I wanted to pull something Sarah said from the comments section, since it is something that I’m mulling over right now.
(1) Could casting these small pieces “on the half-shell” (split up the median) then assembling them in greenware be doable/useful?
(2) Perhaps cutting problematic legs off, probably in the triceps area and biceps area (so they “lock” better) and casting as separate pieces might be the only way around it?
As many ceramic collectors already know, earthenware horses have historically been cast whole. This is how Hagen-Renaker made their horses, and then later how Joan did most of the production horses at Pour Horse.
But European bone china and porcelain have a different tradition, one where the horses are cast in pieces and reassembled. After Joan formed Marcherware with Mark Farmer of Alchemy, she began experimenting with assembled pieces. The process makes it possible to cast more complicated horses. Horses with twisty bodies and swirly hair bits – Sarah’s specialties! It also makes it possible to cast much larger horses than we’ve done before, because the individual molds are more managable. (A whole-body mold of a traditional-scale horse, when wet, is too heavy for most of us to lift.)
But this is all a rather new direction, and we’re still learning what might and might not work. Doing it on a small-scale horse like Vixen or Taboo is something that hasn’t been tried. We don’t know quite what to expect, or which approaches might work best.
So back to Sarah’s comments. These are the things that I have been pondering lately while making (properly soaped) production molds for Imp. Having clayed Vixen up (four times), it’s really clear to me that her extreme head turn is going to make whole-casting problematic. Her body just occupies so many different planes. I don’t think she will work without cutting her up somehow.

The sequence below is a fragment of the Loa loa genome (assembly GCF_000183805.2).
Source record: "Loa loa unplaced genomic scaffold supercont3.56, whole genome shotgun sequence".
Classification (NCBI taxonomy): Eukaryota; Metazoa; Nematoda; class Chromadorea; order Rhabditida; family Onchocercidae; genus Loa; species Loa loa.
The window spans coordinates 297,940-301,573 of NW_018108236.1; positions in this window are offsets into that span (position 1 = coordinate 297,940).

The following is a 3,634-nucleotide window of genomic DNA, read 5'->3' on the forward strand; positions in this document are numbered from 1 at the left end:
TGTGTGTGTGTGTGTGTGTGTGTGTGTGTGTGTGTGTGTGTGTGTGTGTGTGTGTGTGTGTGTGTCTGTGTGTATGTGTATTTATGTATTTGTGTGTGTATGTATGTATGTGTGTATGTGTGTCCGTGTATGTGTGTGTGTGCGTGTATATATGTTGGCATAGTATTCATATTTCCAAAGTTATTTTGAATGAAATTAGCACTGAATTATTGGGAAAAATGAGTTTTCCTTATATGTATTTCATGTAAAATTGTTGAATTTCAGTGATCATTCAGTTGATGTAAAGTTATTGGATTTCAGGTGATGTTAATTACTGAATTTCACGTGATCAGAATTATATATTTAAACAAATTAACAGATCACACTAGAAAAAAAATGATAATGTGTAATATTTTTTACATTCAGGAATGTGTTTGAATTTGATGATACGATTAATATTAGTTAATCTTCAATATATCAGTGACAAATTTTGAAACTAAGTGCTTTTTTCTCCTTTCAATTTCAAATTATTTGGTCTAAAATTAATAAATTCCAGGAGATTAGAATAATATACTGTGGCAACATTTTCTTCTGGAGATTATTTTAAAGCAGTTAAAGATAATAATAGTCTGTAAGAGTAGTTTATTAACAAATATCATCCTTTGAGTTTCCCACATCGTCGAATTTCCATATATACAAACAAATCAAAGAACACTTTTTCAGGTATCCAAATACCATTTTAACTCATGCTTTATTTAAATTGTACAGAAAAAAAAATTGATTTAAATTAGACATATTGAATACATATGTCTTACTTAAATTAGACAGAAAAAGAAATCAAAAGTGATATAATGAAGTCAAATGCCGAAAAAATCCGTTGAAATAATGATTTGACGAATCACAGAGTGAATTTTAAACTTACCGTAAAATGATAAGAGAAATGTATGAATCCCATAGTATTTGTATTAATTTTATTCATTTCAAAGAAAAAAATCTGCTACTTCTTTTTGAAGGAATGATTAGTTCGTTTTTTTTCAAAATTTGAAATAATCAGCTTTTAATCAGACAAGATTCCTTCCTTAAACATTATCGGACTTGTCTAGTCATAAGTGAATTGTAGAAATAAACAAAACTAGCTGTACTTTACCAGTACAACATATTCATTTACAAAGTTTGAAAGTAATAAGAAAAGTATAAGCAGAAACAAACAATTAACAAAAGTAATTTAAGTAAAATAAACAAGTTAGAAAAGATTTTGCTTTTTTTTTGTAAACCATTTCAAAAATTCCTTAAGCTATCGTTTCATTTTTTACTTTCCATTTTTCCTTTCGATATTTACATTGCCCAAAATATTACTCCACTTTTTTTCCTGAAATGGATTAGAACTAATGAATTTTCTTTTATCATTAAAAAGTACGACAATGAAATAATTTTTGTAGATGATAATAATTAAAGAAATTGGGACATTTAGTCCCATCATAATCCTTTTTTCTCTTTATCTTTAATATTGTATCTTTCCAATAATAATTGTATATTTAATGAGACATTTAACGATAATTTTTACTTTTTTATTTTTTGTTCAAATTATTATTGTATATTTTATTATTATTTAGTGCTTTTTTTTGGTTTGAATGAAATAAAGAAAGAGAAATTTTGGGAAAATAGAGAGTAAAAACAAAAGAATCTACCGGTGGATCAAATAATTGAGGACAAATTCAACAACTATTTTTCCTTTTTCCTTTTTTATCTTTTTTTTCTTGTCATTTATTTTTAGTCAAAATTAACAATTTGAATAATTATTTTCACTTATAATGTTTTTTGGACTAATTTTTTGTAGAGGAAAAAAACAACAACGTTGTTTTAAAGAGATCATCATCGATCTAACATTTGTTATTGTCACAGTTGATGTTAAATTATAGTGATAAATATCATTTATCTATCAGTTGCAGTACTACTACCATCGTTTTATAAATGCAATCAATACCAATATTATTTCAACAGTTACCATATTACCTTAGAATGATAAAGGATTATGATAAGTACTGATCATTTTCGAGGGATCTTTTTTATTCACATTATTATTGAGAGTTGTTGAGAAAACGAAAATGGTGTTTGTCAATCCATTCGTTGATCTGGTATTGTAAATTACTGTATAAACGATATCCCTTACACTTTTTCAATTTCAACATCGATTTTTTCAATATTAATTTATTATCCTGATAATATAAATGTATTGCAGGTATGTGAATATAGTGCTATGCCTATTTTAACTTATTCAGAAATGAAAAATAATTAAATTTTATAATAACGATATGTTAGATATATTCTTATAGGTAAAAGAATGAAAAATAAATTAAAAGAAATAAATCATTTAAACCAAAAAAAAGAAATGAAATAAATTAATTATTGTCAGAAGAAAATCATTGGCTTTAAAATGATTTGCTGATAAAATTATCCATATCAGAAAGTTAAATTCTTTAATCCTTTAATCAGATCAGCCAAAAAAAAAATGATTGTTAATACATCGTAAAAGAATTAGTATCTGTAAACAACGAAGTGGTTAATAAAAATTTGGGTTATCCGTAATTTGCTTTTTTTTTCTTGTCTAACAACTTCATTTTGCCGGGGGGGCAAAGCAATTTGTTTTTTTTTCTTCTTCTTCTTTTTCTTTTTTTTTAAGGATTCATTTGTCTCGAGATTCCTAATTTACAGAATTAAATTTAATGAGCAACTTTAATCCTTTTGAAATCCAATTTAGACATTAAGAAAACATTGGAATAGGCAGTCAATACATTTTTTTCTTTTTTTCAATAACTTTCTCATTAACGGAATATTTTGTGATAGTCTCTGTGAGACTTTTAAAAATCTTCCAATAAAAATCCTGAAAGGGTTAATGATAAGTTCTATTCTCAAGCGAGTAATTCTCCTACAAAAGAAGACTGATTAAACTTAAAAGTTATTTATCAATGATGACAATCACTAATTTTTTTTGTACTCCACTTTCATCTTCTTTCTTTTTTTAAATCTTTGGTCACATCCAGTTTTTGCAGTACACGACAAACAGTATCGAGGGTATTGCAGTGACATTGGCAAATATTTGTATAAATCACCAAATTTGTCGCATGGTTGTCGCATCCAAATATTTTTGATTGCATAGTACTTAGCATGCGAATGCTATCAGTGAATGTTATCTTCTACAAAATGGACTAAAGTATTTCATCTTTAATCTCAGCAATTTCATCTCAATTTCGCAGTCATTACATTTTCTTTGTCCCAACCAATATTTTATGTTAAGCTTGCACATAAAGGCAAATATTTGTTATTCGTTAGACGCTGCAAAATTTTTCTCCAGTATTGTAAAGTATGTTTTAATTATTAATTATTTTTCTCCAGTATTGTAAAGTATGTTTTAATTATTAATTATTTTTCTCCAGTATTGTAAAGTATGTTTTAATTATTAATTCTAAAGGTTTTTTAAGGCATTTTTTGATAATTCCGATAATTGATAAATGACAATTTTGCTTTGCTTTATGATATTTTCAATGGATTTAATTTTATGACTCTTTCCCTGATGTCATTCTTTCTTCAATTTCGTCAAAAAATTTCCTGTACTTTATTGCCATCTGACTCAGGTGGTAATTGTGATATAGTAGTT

And I had thought about Sarah’s first suggestion, which is cutting her in half down the dorsal line. This is how the horses used by military figurines are made, though of course those are typically made from injection molded plastic. And I would need to exclude her neck and head, since it would be really hard to work in that area (to fuse the two halves) without damaging her face. I’m also not sure that it will help with her because bends so much.
What I think will work with her is removing her forehand. Or rather, removing her head, neck and left leg and shoulder. That way my fuse line falls predominantly to the chest and underside of the horse (where any shadows created by the fuse line might be less visible). And I can pour the piece through the big opening of the body.
Of course, I could get lucky a second time. Maybe she will work with just an inset piece over her turned head. I’m going to pour a number of rubber copies, because I think it’s going to take some experimenting to find what will work. But she looks like the kind of piece that might push the envelope a little, and that’s always good.